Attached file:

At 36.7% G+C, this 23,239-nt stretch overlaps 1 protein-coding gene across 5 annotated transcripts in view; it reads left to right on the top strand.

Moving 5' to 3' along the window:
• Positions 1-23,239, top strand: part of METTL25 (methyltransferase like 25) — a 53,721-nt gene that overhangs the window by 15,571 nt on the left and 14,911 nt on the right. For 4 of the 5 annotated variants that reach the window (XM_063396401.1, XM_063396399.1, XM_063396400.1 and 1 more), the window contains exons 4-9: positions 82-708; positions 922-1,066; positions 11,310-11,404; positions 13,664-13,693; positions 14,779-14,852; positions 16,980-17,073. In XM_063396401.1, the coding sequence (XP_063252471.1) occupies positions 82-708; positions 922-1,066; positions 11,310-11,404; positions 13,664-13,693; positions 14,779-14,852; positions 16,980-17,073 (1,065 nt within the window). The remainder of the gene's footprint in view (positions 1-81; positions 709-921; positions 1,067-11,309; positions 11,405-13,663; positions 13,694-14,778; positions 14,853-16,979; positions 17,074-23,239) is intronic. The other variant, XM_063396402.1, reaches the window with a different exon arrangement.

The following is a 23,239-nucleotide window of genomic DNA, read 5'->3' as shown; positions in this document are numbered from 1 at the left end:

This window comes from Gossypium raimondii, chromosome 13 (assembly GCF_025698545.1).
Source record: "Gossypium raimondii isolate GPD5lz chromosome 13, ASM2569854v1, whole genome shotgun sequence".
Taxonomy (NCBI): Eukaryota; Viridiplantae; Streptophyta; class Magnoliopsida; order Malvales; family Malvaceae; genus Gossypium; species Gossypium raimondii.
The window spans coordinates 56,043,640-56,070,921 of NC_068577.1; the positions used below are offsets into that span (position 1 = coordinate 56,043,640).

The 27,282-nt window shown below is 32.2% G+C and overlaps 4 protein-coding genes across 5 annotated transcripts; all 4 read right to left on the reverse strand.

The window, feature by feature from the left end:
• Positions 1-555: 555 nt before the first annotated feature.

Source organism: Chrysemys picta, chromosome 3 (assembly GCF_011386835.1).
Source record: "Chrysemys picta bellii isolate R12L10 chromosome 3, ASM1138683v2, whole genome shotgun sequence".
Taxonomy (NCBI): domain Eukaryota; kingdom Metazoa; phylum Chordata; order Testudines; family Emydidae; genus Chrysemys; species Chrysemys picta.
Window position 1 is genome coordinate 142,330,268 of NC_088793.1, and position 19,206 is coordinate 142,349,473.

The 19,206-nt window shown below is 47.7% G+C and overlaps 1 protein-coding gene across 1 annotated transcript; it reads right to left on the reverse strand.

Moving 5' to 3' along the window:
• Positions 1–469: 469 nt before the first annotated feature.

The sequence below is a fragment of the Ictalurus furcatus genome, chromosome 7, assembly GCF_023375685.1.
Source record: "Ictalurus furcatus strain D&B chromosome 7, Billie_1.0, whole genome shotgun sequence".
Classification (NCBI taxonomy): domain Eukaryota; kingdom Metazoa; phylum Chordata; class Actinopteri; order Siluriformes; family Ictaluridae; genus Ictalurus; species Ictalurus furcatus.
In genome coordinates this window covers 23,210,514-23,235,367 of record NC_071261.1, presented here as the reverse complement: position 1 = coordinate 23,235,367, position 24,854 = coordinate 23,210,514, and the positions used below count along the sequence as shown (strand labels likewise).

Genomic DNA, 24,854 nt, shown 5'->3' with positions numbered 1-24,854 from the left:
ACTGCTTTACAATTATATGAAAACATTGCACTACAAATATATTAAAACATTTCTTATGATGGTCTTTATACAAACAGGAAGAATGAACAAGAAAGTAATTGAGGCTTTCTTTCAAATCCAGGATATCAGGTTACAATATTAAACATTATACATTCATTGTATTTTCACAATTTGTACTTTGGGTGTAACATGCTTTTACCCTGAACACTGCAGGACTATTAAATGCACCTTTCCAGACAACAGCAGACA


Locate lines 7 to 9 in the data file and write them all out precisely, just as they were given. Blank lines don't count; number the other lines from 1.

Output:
Taxonomy (NCBI): Eukaryota; Viridiplantae; Streptophyta; class Magnoliopsida; order Malvales; family Malvaceae; genus Gossypium; species Gossypium raimondii.
The window spans coordinates 56,043,640-56,070,921 of NC_068577.1; the positions used below are offsets into that span (position 1 = coordinate 56,043,640).

The 27,282-nt window shown below is 32.2% G+C and overlaps 4 protein-coding genes across 5 annotated transcripts; all 4 read right to left on the reverse strand.